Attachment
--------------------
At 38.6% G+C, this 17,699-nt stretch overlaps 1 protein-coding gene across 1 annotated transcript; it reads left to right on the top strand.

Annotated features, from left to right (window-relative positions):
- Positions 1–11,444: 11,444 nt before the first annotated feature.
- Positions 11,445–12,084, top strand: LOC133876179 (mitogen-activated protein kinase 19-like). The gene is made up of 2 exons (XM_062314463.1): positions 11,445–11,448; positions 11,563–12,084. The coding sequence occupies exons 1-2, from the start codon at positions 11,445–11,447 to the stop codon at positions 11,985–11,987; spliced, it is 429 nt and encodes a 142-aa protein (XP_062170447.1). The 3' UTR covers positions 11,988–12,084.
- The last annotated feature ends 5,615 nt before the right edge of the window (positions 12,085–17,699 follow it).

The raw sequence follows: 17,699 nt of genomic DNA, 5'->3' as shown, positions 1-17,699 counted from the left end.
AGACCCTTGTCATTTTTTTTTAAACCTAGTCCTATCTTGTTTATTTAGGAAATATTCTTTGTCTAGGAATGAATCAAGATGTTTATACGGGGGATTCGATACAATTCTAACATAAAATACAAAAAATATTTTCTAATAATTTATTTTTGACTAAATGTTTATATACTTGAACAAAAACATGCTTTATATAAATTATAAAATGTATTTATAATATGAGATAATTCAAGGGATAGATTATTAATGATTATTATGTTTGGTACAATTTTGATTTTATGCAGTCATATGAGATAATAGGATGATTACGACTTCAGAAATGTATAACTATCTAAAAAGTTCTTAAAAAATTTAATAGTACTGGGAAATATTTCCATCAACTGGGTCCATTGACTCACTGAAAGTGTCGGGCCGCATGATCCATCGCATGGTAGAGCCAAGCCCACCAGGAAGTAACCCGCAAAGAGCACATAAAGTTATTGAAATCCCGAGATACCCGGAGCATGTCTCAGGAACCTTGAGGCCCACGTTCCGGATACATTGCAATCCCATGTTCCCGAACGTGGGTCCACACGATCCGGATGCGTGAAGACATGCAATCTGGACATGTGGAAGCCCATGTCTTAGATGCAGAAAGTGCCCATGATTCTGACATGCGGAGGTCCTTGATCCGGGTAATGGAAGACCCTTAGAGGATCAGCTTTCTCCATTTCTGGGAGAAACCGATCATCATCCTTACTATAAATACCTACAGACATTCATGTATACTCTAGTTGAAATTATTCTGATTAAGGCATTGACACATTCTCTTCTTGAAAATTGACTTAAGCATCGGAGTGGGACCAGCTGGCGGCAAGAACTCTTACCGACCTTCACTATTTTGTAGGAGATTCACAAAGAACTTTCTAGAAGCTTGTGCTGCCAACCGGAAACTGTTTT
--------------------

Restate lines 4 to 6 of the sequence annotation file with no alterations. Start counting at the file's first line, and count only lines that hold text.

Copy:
- Positions 11,445–12,084, top strand: LOC133876179 (mitogen-activated protein kinase 19-like). The gene is made up of 2 exons (XM_062314463.1): positions 11,445–11,448; positions 11,563–12,084. The coding sequence occupies exons 1-2, from the start codon at positions 11,445–11,447 to the stop codon at positions 11,985–11,987; spliced, it is 429 nt and encodes a 142-aa protein (XP_062170447.1). The 3' UTR covers positions 11,988–12,084.
- The last annotated feature ends 5,615 nt before the right edge of the window (positions 12,085–17,699 follow it).

The raw sequence follows: 17,699 nt of genomic DNA, 5'->3' as shown, positions 1-17,699 counted from the left end.